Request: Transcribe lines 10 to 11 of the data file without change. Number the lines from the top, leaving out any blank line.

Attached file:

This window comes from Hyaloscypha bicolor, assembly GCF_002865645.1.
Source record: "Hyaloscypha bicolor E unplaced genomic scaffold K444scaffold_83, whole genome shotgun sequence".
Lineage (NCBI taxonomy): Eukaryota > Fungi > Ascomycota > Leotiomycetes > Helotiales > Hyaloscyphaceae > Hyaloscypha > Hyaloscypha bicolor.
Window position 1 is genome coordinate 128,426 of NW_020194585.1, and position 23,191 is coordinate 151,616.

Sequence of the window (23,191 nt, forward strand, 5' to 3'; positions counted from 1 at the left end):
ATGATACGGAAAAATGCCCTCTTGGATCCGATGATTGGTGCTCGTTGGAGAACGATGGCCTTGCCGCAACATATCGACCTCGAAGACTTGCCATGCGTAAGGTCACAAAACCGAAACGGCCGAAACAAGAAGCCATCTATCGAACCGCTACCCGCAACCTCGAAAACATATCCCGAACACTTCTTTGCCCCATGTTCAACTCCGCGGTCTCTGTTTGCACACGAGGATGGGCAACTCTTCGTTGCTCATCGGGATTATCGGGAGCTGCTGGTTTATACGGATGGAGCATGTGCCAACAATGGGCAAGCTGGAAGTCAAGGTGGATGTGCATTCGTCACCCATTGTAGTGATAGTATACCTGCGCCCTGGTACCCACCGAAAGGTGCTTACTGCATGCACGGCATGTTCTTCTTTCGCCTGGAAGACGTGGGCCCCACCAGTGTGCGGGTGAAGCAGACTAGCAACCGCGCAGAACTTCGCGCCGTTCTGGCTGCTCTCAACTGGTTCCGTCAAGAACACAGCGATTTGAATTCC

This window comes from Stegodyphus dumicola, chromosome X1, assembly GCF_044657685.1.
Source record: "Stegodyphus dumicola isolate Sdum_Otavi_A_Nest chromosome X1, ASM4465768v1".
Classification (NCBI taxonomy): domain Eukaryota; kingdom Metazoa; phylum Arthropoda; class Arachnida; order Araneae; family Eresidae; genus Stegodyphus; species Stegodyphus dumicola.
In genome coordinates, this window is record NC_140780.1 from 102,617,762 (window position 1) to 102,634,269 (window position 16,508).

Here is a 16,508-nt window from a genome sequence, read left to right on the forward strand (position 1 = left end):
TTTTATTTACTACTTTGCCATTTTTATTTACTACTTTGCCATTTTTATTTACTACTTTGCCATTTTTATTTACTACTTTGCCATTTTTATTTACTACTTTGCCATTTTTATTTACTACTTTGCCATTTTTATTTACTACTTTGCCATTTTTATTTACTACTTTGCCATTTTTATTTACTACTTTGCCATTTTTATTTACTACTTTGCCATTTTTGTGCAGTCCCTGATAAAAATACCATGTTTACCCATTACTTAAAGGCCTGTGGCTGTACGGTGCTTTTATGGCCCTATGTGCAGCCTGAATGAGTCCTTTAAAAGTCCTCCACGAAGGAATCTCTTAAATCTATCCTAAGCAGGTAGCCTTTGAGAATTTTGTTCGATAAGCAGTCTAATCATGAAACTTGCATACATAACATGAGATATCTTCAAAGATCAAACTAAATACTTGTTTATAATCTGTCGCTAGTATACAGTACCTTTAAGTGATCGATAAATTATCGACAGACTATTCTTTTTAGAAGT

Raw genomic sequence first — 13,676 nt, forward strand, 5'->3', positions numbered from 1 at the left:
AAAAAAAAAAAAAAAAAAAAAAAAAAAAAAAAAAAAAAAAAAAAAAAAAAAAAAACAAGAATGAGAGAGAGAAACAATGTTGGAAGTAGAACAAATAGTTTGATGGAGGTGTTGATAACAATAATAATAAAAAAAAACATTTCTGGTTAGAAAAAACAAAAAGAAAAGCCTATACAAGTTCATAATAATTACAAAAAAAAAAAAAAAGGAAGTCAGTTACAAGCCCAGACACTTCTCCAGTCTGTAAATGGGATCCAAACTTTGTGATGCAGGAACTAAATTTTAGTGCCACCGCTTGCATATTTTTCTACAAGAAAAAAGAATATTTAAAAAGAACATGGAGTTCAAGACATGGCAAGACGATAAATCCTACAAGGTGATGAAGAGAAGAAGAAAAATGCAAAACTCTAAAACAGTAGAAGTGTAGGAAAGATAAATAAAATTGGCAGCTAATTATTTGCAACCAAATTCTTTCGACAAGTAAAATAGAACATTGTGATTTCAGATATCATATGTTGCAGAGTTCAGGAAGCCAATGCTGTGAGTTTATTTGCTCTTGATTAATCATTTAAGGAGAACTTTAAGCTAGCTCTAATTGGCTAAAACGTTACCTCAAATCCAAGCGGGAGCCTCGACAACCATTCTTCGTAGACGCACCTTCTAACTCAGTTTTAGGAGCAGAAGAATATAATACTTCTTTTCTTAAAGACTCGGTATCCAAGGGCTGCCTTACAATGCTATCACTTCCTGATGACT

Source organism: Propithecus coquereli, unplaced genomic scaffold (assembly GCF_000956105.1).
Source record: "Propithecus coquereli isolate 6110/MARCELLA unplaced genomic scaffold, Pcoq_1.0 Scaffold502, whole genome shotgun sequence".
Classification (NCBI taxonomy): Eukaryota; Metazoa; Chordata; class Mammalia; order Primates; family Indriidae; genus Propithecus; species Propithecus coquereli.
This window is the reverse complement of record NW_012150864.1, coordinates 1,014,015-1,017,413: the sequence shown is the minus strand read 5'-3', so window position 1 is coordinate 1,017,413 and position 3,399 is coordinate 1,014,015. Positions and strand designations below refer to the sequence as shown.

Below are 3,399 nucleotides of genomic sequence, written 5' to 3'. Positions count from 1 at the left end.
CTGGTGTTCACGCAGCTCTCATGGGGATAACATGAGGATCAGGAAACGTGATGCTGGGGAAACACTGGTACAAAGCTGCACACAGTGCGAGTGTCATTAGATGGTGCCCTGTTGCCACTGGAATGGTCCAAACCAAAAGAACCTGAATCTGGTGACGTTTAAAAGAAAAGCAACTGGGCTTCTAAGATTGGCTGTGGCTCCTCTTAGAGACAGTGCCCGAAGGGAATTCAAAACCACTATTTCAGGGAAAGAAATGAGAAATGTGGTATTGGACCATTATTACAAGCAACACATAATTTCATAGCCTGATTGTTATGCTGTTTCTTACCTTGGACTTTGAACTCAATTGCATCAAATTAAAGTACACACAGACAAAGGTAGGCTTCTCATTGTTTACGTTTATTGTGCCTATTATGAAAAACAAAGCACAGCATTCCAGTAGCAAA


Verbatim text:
In genome coordinates, this window is record NC_140780.1 from 102,617,762 (window position 1) to 102,634,269 (window position 16,508).

Here is a 16,508-nt window from a genome sequence, read left to right on the forward strand (position 1 = left end):